, Volume 111, Issue 1, pp 69-78
Date: 17 May 2012

Anatomical and ultrastructural analyses of in vitro organogenesis from root explants of commercial passion fruit (Passiflora edulis Sims)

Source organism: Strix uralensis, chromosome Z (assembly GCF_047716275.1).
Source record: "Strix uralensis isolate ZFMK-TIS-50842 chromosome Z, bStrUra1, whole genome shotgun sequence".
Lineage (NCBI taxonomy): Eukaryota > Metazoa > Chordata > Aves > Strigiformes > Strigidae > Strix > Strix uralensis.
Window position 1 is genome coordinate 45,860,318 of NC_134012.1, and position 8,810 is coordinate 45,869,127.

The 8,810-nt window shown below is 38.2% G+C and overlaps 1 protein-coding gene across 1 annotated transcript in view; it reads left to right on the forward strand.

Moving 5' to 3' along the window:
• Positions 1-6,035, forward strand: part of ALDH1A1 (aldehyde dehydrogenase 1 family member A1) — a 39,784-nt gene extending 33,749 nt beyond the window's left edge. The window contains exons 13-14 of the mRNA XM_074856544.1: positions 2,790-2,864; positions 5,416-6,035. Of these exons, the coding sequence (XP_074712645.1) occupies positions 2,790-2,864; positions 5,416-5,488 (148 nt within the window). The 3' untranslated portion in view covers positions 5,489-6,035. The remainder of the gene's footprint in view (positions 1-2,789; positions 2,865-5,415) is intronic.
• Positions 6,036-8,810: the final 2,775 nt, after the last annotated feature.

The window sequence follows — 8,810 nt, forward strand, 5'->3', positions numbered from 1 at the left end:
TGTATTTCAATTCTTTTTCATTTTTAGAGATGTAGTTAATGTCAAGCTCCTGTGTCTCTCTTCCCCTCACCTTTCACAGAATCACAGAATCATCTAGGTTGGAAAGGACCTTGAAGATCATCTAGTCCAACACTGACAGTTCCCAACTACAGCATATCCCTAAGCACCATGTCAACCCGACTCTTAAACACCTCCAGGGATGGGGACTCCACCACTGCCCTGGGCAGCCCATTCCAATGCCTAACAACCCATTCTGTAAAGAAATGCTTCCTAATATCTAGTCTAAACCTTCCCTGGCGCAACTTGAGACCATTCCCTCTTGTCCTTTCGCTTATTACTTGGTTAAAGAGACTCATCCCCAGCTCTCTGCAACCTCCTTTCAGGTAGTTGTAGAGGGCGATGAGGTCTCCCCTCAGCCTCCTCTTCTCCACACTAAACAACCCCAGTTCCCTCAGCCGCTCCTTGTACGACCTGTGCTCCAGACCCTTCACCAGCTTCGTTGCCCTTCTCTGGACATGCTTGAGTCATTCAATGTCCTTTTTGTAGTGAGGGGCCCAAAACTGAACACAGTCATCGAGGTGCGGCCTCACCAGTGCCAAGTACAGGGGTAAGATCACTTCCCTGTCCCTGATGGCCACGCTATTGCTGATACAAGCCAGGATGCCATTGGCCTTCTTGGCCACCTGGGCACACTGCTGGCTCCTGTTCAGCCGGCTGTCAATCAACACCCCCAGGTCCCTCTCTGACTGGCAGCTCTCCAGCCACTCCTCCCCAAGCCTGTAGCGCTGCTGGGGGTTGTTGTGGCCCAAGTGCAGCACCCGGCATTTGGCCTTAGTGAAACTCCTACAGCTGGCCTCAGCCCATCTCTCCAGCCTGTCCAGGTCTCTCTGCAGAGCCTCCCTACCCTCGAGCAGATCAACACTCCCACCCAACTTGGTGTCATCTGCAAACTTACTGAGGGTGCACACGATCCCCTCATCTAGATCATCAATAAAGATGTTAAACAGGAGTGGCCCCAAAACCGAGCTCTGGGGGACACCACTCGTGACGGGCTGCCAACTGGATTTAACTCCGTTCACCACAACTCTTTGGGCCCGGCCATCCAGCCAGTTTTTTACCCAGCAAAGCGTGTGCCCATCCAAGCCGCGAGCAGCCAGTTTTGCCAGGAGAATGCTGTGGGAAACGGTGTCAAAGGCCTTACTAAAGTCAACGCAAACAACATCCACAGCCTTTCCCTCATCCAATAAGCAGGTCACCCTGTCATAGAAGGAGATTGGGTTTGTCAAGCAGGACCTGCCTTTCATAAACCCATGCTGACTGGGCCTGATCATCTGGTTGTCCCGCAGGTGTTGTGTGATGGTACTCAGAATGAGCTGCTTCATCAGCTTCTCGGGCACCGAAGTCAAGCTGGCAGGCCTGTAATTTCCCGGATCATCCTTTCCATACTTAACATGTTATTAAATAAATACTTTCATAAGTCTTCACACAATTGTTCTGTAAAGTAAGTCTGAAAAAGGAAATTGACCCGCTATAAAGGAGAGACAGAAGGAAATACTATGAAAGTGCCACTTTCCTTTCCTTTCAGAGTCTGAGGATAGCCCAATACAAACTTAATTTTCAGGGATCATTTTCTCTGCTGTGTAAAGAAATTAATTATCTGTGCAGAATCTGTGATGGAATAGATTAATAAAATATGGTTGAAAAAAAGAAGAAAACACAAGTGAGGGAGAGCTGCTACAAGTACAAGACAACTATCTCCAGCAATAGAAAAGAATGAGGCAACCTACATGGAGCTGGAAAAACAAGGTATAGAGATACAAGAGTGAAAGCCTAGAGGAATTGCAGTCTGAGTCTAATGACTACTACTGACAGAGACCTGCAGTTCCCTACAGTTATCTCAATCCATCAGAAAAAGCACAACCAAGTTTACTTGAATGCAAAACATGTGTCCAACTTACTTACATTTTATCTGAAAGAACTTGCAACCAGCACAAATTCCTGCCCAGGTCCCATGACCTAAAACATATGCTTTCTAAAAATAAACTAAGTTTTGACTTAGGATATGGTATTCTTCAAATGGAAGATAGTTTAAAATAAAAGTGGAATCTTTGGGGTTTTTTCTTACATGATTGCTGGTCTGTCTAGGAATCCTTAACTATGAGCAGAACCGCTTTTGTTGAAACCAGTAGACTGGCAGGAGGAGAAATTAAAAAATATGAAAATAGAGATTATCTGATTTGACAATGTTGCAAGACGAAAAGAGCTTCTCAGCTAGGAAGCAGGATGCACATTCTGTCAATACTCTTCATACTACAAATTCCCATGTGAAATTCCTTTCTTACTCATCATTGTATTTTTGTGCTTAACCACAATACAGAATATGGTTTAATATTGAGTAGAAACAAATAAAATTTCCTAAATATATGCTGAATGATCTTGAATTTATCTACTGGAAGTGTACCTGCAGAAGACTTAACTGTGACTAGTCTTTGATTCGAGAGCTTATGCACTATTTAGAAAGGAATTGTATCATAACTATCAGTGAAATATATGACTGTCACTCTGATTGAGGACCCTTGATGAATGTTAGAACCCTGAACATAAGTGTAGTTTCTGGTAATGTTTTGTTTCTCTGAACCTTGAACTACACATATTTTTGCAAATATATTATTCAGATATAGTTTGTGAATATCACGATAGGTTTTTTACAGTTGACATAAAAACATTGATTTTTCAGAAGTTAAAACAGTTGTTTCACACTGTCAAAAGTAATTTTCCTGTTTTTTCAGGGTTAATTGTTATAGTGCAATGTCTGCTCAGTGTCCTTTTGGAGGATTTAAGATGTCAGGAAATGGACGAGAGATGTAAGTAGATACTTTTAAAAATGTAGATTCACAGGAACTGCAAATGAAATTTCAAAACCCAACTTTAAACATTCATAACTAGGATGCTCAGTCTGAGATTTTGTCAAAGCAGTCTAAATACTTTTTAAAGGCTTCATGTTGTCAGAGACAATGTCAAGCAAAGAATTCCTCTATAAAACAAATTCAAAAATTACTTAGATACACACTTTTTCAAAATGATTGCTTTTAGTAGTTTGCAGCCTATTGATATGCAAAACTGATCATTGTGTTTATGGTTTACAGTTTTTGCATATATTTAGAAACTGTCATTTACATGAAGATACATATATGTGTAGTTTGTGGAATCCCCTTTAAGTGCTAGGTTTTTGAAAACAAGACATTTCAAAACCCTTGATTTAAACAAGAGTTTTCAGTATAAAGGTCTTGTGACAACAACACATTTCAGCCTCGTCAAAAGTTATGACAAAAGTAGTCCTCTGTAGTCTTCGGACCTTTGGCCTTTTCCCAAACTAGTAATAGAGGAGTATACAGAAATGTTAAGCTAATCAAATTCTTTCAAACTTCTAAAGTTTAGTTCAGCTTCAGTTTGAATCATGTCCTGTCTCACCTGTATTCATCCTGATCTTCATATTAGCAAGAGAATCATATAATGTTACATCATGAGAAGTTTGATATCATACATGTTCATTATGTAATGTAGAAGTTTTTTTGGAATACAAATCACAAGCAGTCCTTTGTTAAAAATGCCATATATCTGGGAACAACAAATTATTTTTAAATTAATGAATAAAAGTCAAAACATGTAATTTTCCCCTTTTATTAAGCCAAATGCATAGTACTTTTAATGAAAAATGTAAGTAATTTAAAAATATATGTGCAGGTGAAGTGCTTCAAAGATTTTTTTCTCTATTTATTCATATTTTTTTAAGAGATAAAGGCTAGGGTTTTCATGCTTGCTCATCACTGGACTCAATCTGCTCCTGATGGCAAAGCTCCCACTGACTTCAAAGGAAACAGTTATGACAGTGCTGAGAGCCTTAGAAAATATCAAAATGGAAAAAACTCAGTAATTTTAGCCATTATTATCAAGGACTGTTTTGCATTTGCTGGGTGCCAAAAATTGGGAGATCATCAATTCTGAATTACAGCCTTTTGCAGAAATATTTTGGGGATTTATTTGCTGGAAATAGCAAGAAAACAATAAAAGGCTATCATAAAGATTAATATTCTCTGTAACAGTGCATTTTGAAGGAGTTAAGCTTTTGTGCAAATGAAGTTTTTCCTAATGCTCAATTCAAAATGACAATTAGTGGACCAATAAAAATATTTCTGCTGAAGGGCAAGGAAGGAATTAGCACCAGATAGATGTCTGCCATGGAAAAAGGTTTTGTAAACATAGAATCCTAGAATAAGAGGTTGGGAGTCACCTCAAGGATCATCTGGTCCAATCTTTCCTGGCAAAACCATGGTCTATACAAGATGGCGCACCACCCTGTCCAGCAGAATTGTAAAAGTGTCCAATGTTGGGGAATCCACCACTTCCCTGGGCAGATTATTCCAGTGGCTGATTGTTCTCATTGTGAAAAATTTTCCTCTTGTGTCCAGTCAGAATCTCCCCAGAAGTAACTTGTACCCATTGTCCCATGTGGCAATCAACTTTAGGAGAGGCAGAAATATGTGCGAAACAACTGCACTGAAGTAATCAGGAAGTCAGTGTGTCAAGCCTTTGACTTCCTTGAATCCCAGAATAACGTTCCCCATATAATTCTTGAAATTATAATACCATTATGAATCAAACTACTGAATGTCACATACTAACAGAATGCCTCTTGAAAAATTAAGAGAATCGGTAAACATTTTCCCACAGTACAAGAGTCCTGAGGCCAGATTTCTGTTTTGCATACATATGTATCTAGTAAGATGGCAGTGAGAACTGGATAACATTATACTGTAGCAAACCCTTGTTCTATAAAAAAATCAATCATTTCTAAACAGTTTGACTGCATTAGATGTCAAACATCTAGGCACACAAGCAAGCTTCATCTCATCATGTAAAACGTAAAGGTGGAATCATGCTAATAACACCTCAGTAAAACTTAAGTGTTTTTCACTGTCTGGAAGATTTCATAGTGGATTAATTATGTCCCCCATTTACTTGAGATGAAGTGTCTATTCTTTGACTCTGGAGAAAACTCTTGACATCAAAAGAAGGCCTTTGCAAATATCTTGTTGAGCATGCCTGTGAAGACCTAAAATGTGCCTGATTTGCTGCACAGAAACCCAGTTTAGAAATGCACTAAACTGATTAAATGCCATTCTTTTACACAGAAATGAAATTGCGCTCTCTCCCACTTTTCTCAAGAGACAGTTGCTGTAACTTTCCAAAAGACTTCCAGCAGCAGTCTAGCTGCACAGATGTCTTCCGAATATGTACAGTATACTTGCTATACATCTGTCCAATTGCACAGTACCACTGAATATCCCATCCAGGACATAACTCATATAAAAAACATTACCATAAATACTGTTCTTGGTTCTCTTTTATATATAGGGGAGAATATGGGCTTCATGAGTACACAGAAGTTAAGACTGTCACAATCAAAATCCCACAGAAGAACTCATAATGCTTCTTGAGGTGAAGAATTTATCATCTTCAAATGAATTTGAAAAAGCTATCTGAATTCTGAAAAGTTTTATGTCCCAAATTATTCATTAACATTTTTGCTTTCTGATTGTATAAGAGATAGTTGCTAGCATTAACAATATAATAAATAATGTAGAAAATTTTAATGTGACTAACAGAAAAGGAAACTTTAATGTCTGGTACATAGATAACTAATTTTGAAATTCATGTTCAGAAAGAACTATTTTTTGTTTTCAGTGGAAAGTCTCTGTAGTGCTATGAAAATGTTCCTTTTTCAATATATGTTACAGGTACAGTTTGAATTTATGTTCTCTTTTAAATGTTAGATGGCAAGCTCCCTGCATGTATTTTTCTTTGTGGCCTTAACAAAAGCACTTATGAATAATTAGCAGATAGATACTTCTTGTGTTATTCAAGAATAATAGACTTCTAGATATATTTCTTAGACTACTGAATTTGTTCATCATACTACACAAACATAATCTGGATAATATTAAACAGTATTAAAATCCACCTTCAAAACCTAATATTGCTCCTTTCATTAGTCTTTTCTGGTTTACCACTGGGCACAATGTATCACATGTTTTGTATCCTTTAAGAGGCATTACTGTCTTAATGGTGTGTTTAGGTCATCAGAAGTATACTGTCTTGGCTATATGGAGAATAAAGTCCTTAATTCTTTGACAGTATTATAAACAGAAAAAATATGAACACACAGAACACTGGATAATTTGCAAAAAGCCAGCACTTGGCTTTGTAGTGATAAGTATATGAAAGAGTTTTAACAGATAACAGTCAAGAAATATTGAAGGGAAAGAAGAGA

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This study aimed to characterize the anatomical events and ultrastructural aspects of direct and indirect in vitro organogenesis in Passiflora edulis. Root explants were cultured on induction medium, supplemented with 4.44 μM 6-benzyladenine. Roots at different stages of development were collected and processed for observation by light microscopy and scanning and transmission electron microscopy. Patterns of direct and indirect regeneration were observed in the explants. During direct organogenesis, the organogenic buds and nodules, formed from meristemoids, originated from the pericycle regions distant from the cut surface. Completely differentiated buds were observed after 20 days of culture. During indirect organogenesis, bud formation occurred via meristemoids at the periphery of the calli, which differentiated from the cortical region of the initial explant. Regardless of the regeneration pattern, the meristemoids had similar ultrastructural characteristics; however, differences were reported in the nuclear shape of the cells of the meristemoids formed directly and indirectly. This study provides important information for enhancing the understanding and characterization of the organogenic process in non-meristematic explants and provides information on the use of roots as explants in genetic transformation protocols for this important tropical species.